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Sister of boy with rare disease selling ornaments to raise funds, awareness

A toddler from Lawton who has a rare disease has been given new hope by an experimental medication and some fundraising work by his sister. (WWMT/Jake Berent)

A toddler from Lawton who has a rare disease has been given new hope by an experimental medication and some fundraising work by his sister.

1-year-old old Russell Cruzan has Mitochondrial DNA Depletion Syndrome No. 13, a gene mutation on the FBXL4 gene, which causes extreme muscle weakness due to a buildup of lactic acid in his muscles and ammonia throughout his body. Russell is fed 24/7 through a tube; he can’t speak, he can’t sit up for very long, and he was given only two to four years to live.

But new medications he’s been put on to help curb his ammonia and lactic acid levels are giving the family new hope, while Russel’s sister Kerri raises money for mitochondrial diseases.

"It was definitely a rocky start to the year.... Russell hospitalized many times for small illnesses. Anything from the common cold to pancreatitis,” said Russell’s mother, Michelle Budnik-Nap. "Last couple of months, he's been really good. We're working on two and a half months hospital free."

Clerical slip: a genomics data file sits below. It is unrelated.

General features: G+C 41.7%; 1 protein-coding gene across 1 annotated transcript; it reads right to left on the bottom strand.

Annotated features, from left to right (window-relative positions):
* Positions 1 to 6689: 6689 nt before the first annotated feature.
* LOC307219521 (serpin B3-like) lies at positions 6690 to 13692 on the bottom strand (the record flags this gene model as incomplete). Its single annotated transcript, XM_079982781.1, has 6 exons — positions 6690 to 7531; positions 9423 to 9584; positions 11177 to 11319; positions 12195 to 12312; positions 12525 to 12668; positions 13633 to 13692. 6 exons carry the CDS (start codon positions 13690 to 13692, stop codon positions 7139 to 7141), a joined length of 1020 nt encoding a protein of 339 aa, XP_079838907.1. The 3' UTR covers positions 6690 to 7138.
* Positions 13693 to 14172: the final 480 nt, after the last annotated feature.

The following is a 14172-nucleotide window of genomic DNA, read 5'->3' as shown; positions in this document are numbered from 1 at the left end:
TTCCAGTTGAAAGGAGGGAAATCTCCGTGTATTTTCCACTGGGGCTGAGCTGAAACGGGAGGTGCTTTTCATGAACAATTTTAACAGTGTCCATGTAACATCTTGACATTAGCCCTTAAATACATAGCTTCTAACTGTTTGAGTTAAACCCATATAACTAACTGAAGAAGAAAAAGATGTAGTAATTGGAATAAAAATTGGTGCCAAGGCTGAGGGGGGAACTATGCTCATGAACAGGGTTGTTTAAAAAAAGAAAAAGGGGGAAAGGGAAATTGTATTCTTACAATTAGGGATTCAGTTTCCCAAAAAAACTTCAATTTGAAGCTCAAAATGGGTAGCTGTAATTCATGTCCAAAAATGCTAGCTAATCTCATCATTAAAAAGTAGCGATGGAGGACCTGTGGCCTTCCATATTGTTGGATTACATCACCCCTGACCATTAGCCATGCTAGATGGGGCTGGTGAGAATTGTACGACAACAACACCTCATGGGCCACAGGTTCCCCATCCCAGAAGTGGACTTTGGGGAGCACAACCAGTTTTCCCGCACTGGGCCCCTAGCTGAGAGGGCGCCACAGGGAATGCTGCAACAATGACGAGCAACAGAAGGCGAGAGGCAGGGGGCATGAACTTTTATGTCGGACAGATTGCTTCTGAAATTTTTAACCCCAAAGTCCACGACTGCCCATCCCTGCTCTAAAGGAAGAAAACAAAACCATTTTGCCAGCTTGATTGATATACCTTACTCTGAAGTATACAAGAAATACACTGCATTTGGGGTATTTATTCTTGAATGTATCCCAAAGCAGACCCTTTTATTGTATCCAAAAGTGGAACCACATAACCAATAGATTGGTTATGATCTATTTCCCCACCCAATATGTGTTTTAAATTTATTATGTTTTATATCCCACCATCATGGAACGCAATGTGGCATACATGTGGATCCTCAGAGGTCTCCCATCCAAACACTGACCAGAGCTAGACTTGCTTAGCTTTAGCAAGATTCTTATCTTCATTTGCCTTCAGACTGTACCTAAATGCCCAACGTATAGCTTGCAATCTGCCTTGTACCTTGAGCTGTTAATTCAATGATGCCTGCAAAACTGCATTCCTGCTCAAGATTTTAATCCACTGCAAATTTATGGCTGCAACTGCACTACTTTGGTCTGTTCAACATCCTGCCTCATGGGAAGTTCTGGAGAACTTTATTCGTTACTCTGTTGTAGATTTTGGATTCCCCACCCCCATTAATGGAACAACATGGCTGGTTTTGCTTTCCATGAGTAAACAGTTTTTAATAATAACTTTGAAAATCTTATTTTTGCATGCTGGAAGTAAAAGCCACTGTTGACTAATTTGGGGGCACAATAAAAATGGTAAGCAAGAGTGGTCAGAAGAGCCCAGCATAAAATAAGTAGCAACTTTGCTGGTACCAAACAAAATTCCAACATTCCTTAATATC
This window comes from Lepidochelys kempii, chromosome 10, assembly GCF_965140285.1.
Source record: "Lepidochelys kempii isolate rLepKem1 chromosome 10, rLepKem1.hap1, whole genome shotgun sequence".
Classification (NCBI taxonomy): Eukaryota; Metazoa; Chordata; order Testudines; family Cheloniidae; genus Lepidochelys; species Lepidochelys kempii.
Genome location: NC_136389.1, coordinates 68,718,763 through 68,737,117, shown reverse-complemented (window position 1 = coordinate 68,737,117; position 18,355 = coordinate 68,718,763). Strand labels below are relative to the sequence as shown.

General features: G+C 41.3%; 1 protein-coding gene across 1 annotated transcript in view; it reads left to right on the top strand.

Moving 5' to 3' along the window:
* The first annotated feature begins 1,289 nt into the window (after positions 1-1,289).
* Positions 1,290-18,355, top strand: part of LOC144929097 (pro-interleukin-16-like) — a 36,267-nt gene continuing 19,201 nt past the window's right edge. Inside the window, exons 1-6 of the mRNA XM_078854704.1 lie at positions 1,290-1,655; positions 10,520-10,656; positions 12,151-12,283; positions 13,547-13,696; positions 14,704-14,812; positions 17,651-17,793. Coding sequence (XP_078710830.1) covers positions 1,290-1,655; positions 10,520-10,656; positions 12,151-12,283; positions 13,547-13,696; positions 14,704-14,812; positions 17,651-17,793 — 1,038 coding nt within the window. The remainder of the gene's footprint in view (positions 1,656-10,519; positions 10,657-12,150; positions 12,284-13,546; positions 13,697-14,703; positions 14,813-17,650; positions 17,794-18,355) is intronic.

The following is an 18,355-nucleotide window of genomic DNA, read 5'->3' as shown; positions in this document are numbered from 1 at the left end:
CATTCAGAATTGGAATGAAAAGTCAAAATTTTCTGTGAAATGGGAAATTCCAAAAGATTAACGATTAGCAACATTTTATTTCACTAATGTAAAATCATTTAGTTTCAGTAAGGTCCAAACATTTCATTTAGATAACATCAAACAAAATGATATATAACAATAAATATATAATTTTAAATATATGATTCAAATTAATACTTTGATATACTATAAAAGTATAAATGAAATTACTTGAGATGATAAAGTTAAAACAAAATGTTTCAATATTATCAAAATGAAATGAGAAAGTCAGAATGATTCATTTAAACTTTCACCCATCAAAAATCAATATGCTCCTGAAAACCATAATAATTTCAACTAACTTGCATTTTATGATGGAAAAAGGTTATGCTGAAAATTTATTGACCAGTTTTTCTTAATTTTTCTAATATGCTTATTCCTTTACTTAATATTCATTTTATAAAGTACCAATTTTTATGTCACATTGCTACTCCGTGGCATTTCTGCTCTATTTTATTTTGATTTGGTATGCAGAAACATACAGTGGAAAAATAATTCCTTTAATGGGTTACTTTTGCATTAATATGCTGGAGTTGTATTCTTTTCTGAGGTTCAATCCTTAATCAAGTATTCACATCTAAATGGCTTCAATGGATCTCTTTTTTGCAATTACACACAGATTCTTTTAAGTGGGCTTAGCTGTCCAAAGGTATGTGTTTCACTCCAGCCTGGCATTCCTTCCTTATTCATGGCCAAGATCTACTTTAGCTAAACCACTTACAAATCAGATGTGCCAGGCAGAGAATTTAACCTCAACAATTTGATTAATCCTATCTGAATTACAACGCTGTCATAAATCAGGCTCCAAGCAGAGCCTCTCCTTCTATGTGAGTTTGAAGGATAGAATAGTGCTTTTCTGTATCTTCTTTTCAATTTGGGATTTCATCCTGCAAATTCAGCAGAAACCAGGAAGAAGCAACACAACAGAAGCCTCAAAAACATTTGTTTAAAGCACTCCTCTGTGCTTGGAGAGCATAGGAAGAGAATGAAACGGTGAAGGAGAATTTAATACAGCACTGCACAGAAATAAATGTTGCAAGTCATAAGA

Budnik-Nap said Russell has been able to be more physically active and alert since he was put on the medication several months ago.

"He went from being a sleepy baby who slept 20 hours a day, to wanting to engage and interact with his environment and the people around him who love him," Budnik-Nap said.

Russell requires hours of physical therapy and 33 medications every day. His 10-year old sister Kerri has been trying to help out any way she can.

"Once a week I'll grab him and work with him on some things his therapists want him to work on," Kerri said.

In addition to helping care for Russell, Kerri has started making green ribbon Christmas ornaments to sell, in order to raise money for research into mitochondrial diseases. Green is the color used to raise awareness for mitochondrial diseases.

Budnik-Nap said for as much time the family spends with Russell during hospital visits and administering care, the joy he brings them you can’t put a price on.

"You cry for a minute, you brush yourself off, and go back to fighting every day, every day it's a fight for us,” Budnik-Nap said. "You can see, look at this little face. How can you not just do everything you could possibly do to keep him happy and healthy."

If you're interested in purchasing an ornament, you can visit the Facebook page here.

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